The funeral industry could benefit from more environmentally friendly options. But some firms in the United Kingdom have balked at one cremation alternative. Sandwell Council was working with UK-based Resomation to offer what’s called water cremation, but the water firm covering the region wants further guidance from the government. Water UK said, “It is the liquefied remains of the dead going into the water system. We don’t think the public will like the idea.”

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Resomation offers “a dignified and respectful water based alternative to burial and cremation,” according to their website. They employ an alkaline hydrolysis process whereby a dead person is dissolved in an alkaline solution, becoming liquid and ash, in a unit called the Resomator. The website says after the process, liquid is “safely returned to the water cycle free from any traces of DNA.” Resomation “has been independently shown to have the lowest and indeed little environmental impact at all compared to burial and cremation,” according to the company. Four machines are operating in Minnesota, Florida, California, and soon, Chicago.

Related: ‘Green Cremation’ Company Resomation Ltd Comes To Minnesota

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Sandwell Council aimed to offer water cremation at Rowley Regis Crematorium. But in March water services company Severn Trent didn’t give the council a trade effluent permit – which determines which substances can enter sewers. A spokesperson said, “We are looking for guidance from the government as to whether it is allowed or not, and there is no industry standard that says yes or no.”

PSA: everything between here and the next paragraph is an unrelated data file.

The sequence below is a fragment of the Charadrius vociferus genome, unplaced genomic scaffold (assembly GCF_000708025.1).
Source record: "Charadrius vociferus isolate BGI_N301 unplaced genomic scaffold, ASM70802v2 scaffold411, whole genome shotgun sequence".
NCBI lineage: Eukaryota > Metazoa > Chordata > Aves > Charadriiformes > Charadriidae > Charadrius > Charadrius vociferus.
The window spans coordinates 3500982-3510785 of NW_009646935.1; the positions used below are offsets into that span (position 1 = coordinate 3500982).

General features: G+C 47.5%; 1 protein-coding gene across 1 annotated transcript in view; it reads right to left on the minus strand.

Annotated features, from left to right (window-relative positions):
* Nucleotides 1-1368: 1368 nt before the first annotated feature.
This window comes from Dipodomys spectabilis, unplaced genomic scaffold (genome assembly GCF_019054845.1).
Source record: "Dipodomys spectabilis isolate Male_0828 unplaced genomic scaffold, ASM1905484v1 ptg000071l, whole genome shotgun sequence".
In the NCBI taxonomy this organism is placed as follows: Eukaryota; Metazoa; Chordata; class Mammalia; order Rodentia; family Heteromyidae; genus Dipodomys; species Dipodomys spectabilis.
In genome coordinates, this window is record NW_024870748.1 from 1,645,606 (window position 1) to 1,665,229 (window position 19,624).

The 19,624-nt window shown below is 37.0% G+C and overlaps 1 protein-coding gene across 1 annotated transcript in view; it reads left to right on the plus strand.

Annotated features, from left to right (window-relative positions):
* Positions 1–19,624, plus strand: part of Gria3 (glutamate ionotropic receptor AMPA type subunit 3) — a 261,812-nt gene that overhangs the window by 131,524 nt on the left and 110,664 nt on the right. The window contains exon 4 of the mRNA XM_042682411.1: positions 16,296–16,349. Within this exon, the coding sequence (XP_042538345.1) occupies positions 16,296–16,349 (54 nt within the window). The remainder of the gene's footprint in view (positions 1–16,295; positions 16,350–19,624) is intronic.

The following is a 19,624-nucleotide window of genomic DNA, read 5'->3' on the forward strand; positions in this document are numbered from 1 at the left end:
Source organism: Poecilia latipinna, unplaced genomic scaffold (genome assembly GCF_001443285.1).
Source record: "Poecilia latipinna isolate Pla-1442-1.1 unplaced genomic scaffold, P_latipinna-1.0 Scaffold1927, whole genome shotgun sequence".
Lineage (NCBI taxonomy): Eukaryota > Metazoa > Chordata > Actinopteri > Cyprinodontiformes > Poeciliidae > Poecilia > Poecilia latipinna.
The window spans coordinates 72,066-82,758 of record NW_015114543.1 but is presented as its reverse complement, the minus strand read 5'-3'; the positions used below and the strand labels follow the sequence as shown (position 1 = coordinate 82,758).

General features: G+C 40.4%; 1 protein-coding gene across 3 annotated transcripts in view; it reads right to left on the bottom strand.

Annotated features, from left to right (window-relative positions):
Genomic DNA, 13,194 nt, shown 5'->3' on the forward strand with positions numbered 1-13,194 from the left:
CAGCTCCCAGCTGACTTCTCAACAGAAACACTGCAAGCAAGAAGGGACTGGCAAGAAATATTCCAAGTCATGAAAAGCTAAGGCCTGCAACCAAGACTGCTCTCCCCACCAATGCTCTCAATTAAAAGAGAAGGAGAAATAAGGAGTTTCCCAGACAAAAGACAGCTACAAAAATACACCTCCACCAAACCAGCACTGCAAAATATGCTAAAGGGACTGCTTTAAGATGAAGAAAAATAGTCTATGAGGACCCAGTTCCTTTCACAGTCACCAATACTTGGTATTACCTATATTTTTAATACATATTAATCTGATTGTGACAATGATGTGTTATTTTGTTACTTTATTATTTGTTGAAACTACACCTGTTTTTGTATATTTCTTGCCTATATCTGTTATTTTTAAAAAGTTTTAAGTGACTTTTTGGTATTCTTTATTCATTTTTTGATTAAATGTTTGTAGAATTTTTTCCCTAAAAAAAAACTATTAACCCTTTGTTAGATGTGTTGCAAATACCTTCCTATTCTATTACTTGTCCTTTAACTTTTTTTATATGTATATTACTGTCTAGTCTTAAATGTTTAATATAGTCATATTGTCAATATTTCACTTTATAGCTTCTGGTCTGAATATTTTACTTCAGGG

The Telegraph quoted a source from Water UK as saying, “We are not convinced and believe the technology needs to be explored in much greater depth. This is an absolute first in the UK. We have serious concerns about the public acceptability of this.”

Resomation founder Sandy Sullivan said, “There is no technical reason why the liquid can’t go down the drain. It is a very treatable organic liquid. It is sterile and there is no DNA in it. We are copying nature. The body dissolves by soil bacteria and it is a very long process. All we are doing is taking the exact same chemistry and applying heat, which speeds it up.”

A Sandwell Council spokesperson said they are working with Water UK and other regulatory bodies to explore options for how to introduce the process. The Telegraph said Water UK is understood to be waiting for guidance from the government.

+ Resomation

Via The Telegraph and the BBC

Images via Resomation